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Local

Democratic candidates agree on much, but not cannabis

5 contenders attend forum in DeKalb

DeKALB – At one point near the end of the candidate forum Tuesday night, moderator and WNIJ producer Susan Stephens stopped to tell the crowd how she thought the forum was going.

“There’s a lot of passion here tonight,” she said. “I’m loving this.”

Five of the eight candidates seeking the Democratic nomination for governor attended the forum at Northern Illinois University: state Sen. Daniel Biss, Madison County Regional Superintendent of Schools Bob Daiber, community organizer Tio Hardiman, business owner Alex Paterakis and former chairman of the University of Illinois Board of Trustees, Chris Kennedy.

Venture capitalist J.B. Pritzker, Chicago City Council member Ameya Pawar and physician Robert Marshall did not attend the forum held in the Sandburg Auditorium of the Holmes Student Center.

There were five categories of questions and candidates agreed on most issues, including that they would govern differently than Republican Bruce Rauner.

The governor was the target of many attacks during the event, both for the 2-year budget impasse between him and state House Speaker Michael Madigan and for the lasting damage to the state’s higher education facilities the impasse caused.

Kennedy said Rauner is a Libertarian disguised as a Republican who doesn’t believe in communal investment.

Paterakis said he won’t even call him governor because he doesn’t deserve the title.

Each candidate supports spending on infrastructure to both keep people working and repair the aging roads and bridges across the state, with Hardiman proposing a $50 million capital project fund for downstate. Each candidate supports reforming the way public schools are funded. Each supports the idea of single-payer health care.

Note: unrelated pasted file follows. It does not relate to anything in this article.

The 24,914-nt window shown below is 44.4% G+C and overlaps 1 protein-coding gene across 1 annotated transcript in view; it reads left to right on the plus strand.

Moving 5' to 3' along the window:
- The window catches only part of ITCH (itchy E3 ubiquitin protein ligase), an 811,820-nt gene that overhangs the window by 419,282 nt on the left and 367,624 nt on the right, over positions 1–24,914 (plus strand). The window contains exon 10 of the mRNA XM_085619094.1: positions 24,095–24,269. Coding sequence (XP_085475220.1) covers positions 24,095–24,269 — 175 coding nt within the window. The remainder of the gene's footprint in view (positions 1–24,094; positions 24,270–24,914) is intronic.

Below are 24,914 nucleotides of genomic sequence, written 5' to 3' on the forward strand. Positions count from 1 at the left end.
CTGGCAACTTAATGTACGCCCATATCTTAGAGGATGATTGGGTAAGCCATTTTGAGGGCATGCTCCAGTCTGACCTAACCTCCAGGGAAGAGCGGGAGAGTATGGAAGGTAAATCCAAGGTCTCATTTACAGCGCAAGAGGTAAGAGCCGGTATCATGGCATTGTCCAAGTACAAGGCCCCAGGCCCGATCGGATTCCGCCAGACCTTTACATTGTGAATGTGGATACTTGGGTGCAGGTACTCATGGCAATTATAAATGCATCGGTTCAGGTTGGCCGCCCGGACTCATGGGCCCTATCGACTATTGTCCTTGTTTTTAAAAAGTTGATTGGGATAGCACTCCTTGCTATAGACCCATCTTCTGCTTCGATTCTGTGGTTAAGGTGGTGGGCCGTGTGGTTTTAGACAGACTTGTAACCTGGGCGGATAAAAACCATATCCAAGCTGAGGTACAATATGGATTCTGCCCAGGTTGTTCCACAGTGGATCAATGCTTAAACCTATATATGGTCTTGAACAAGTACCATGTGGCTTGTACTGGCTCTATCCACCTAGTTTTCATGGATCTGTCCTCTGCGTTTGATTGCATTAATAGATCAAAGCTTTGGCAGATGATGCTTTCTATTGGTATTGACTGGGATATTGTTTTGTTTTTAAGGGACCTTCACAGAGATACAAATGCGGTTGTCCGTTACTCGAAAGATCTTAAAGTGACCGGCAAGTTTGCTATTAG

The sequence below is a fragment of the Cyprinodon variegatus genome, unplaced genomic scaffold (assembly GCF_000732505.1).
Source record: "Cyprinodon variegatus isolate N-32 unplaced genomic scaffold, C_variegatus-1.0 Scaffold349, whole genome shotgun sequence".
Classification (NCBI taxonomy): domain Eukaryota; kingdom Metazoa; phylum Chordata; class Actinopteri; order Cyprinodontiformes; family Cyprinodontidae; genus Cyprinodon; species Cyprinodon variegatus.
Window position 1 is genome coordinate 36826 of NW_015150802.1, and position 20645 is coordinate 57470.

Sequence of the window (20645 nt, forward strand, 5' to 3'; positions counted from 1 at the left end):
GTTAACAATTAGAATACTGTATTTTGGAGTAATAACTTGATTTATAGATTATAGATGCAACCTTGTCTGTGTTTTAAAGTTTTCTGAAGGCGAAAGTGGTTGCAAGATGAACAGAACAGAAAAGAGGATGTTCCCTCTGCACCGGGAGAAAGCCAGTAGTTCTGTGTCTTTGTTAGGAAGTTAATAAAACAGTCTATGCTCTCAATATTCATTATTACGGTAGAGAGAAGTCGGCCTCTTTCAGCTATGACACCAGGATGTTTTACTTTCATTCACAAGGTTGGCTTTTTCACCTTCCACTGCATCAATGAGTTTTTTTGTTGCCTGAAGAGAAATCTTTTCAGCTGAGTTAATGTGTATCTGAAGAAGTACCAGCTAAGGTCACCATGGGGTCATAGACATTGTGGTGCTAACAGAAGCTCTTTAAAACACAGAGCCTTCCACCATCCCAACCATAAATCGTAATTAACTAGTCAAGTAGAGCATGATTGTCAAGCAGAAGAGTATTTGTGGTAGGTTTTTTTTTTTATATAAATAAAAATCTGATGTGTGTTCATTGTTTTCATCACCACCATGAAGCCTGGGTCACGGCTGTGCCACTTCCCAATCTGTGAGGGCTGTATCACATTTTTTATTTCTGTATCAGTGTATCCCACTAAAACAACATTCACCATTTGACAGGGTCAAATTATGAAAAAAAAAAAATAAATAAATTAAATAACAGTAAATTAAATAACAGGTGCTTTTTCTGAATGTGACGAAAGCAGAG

The candidates had differences of opinion on the legalization of marijuana, however.

“It’s gonna happen,” Paterakis said. He said Illinois can be one of the next wave of states to legalize it. “I wanna lead in something. Not debt, not jailed governors.”

Several times throughout the night, Paterakis suggested taxing cannabis as a source of revenue for the state.

Daiber said he supports it because it is now socially acceptable.

“If you wanna buy some pot, you probably can on this campus,” he said to laughter. But he wanted Illinois to legalize marijuana by referendum and not legislation.

The only boos from the crowd on the night came when Hardiman said marijuana was a gateway to other drugs.

“Yes, it’s been proven in addiction studies,” he said in response. “I do support it, but we need to take a good look.”

Biss said he supports the legalization of cannabis because the laws are enforced unequally, because he wants to address it as a public health issue and because taxing it could be used for revenue.

Kennedy was more cautious with his response.

“I think it’s dangerous to embrace a public health hazard simply because you want revenue,” he said. “We haven’t studied this issue because the Republicans in the House and the Senate have prevented us from doing so.”

On health care, all of the candidates supported the idea of single-payer health care.

“I think the expansion of the [Affordable Care Act] funding is one of the greatest things that’s happened to the state of Illinois, certainly in this century,” Kennedy said. He said that although too many people still are uninsured, “It’s incredible the progress that’s been made.”

Paterakis said he supports single-payer, but cautioned that other socialized medicine programs in the country have gone poorly in the past.

“We’re the greatest country in the world and our health care system is atrocious,” he said. If single-payer were implemented, Paterakis said, due diligence would have to be done to avoid the tragedies that afflicted the Veterans Administration hospitals.

Throughout the night, Biss said the ideas of his opponents were not enough, and again repeated that statement when discussing health care proposals. He said single-payer health care would not come from federal legislation.

“If we decide Washington should take the lead, we might be waiting forever,” Biss said. “A state needs to go first. Illinois needs to go first.”

Daiber said health care should be the right of all Americans.

“Why do we have young people who can’t see the dentist? Why do we have people with fungal infections who can’t get treated?” he asked. “I’m for expanding community care immediately to take care of those people.”

Hardiman said he supports single-payer health care because it would help fight poverty in the state.

At the end of the night, during his closing statement, Hardiman told a joke in which Rauner leaps from a crashing plane accidentally taking a backpack instead of a parachute, leaving Hardiman, Kennedy and a Boy Scout in the plane with parachutes.

“The moral of the story is Bruce Rauner is going down,” he said.

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